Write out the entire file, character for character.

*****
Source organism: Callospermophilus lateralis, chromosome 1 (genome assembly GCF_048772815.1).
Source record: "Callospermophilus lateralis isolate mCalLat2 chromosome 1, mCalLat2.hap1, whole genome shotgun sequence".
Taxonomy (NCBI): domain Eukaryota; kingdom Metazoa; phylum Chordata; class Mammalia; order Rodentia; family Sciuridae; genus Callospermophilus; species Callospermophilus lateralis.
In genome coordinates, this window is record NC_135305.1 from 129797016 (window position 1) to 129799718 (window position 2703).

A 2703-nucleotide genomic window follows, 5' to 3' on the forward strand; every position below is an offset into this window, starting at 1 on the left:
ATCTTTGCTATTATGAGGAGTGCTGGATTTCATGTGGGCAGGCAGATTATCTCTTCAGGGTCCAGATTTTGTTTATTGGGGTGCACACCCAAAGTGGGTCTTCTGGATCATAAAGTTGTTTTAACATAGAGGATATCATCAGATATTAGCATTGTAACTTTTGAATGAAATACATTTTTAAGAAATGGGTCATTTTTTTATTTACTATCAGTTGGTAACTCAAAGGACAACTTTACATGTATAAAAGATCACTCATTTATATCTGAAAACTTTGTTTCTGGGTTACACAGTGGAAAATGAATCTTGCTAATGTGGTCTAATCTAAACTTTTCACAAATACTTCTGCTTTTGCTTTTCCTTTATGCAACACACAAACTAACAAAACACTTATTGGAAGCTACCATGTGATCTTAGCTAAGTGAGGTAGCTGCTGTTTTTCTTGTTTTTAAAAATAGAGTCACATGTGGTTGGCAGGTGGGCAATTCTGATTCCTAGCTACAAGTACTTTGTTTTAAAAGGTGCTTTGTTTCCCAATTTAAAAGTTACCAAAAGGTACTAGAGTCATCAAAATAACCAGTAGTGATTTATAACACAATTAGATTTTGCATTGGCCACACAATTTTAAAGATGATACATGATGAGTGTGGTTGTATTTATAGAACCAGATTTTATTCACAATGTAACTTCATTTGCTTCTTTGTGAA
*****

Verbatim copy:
Source organism: Callospermophilus lateralis, chromosome 1 (genome assembly GCF_048772815.1).
Source record: "Callospermophilus lateralis isolate mCalLat2 chromosome 1, mCalLat2.hap1, whole genome shotgun sequence".
Taxonomy (NCBI): domain Eukaryota; kingdom Metazoa; phylum Chordata; class Mammalia; order Rodentia; family Sciuridae; genus Callospermophilus; species Callospermophilus lateralis.
In genome coordinates, this window is record NC_135305.1 from 129797016 (window position 1) to 129799718 (window position 2703).

A 2703-nucleotide genomic window follows, 5' to 3' on the forward strand; every position below is an offset into this window, starting at 1 on the left:
ATCTTTGCTATTATGAGGAGTGCTGGATTTCATGTGGGCAGGCAGATTATCTCTTCAGGGTCCAGATTTTGTTTATTGGGGTGCACACCCAAAGTGGGTCTTCTGGATCATAAAGTTGTTTTAACATAGAGGATATCATCAGATATTAGCATTGTAACTTTTGAATGAAATACATTTTTAAGAAATGGGTCATTTTTTTATTTACTATCAGTTGGTAACTCAAAGGACAACTTTACATGTATAAAAGATCACTCATTTATATCTGAAAACTTTGTTTCTGGGTTACACAGTGGAAAATGAATCTTGCTAATGTGGTCTAATCTAAACTTTTCACAAATACTTCTGCTTTTGCTTTTCCTTTATGCAACACACAAACTAACAAAACACTTATTGGAAGCTACCATGTGATCTTAGCTAAGTGAGGTAGCTGCTGTTTTTCTTGTTTTTAAAAATAGAGTCACATGTGGTTGGCAGGTGGGCAATTCTGATTCCTAGCTACAAGTACTTTGTTTTAAAAGGTGCTTTGTTTCCCAATTTAAAAGTTACCAAAAGGTACTAGAGTCATCAAAATAACCAGTAGTGATTTATAACACAATTAGATTTTGCATTGGCCACACAATTTTAAAGATGATACATGATGAGTGTGGTTGTATTTATAGAACCAGATTTTATTCACAATGTAACTTCATTTGCTTCTTTGTGAA